Another one of her lawyers, Zhang Keke, added that Zhang is currently “restrained 24 hours a day; she needs assistance going to the bathroom,” according to AFP. “She feels psychologically exhausted: like every day is a torment.”
Wuhan itself stands accused of acting too slowly in the early stages of the outbreak amid fears of disrupting the economy or displeasing China’s leadership in Beijing. Critics say media censorship and the silencing of whistleblowers gave the virus more time to spread undetected.
The virus has spread worldwide to infect more than 80 million people and kill over 1.76 million, paralyzing air travel as nations have thrown up barriers against it that have disrupted industries and livelihoods.
The communist government detained seven whistleblowers and journalists who reported on the coronavirus in China during the early months of the viral spread, with the most high-profile case being that of Li Wenliang, the Chinese ophthalmologist at a hospital in Wuhan who was reprimanded for “spreading rumors” about the coronavirus before it was officially recognized by the country. He died from COVID-19 a few weeks later.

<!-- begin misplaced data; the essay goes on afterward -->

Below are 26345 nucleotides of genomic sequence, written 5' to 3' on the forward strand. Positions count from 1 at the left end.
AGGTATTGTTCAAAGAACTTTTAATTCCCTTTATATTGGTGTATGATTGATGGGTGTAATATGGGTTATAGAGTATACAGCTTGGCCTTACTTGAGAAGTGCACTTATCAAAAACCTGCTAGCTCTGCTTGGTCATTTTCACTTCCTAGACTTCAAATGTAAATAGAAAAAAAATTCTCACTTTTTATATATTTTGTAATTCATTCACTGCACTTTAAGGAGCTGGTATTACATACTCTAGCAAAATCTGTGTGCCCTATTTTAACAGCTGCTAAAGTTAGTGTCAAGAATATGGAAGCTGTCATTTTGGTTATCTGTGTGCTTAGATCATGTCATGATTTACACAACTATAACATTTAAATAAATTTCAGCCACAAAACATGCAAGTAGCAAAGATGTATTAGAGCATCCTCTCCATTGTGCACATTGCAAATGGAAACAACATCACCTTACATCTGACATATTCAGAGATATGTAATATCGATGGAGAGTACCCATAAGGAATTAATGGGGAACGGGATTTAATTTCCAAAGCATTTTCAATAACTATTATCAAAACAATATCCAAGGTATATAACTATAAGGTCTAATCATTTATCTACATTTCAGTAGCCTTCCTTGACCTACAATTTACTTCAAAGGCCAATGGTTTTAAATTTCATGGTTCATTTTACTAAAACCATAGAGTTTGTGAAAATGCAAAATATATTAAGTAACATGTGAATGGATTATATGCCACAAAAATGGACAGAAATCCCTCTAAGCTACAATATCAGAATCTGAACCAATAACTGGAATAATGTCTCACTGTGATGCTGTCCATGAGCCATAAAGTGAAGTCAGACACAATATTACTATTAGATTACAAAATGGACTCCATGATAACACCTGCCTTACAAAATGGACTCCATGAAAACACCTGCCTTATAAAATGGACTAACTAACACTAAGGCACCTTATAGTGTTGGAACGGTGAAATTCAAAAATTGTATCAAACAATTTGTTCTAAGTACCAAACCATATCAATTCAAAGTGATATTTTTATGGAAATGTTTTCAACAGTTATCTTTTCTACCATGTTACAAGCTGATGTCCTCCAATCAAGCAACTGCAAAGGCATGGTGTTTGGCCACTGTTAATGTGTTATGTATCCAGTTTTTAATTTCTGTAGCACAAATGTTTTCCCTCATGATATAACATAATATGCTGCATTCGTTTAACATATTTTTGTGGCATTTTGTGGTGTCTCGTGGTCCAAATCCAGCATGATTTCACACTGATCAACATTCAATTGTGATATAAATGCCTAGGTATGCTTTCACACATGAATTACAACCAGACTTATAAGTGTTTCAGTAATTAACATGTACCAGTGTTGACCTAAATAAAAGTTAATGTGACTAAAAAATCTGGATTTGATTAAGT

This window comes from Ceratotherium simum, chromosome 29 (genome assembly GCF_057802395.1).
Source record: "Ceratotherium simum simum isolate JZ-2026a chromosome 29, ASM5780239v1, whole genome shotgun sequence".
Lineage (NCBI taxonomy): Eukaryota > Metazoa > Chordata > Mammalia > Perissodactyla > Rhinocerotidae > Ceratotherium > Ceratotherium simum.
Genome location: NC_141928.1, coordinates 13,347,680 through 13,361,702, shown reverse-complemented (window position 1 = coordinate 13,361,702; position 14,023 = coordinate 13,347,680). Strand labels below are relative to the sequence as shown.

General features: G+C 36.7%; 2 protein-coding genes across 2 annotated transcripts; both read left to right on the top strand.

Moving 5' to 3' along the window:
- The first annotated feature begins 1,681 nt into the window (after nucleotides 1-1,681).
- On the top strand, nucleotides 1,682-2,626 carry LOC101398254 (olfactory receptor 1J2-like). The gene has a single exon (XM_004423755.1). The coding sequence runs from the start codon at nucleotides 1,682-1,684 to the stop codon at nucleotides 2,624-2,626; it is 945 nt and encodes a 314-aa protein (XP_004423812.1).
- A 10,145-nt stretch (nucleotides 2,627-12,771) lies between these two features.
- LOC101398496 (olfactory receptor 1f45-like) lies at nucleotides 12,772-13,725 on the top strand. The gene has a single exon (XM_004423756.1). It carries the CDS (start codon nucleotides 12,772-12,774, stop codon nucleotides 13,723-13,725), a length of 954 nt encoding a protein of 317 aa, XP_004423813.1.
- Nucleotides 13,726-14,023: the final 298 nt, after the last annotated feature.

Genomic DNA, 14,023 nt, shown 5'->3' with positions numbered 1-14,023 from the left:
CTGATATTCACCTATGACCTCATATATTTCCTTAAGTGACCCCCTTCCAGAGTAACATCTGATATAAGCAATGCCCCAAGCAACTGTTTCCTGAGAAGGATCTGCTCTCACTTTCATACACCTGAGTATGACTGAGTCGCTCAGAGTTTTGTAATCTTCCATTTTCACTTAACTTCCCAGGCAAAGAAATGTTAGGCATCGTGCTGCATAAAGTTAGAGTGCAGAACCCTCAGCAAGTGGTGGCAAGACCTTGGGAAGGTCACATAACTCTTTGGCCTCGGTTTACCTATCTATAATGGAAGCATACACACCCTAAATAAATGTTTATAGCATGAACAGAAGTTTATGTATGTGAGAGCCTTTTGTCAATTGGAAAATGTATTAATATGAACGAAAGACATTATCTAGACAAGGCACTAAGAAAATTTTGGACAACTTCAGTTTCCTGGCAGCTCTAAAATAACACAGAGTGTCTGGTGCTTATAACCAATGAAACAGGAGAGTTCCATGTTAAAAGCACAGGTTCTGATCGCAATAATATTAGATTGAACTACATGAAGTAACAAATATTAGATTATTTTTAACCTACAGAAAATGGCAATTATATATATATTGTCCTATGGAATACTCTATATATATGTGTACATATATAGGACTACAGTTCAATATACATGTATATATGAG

Other citizen-journalists who have disappeared without explanation included Fang Bin, Li Zehua and Chen Qiushi.
While there has been no news of Fang, Li re-emerged in a YouTube video in April to say he was forcibly quarantined, while Chen, although released, is under surveillance and has not spoken publicly, a friend has said.
China has also shown little appetite for an international inquiry into the origins of COVID-19 or for allowing more scrutiny of its efforts in the early stages of the outbreak, preferring to focus on the country’s rapid economic and psychological recovery.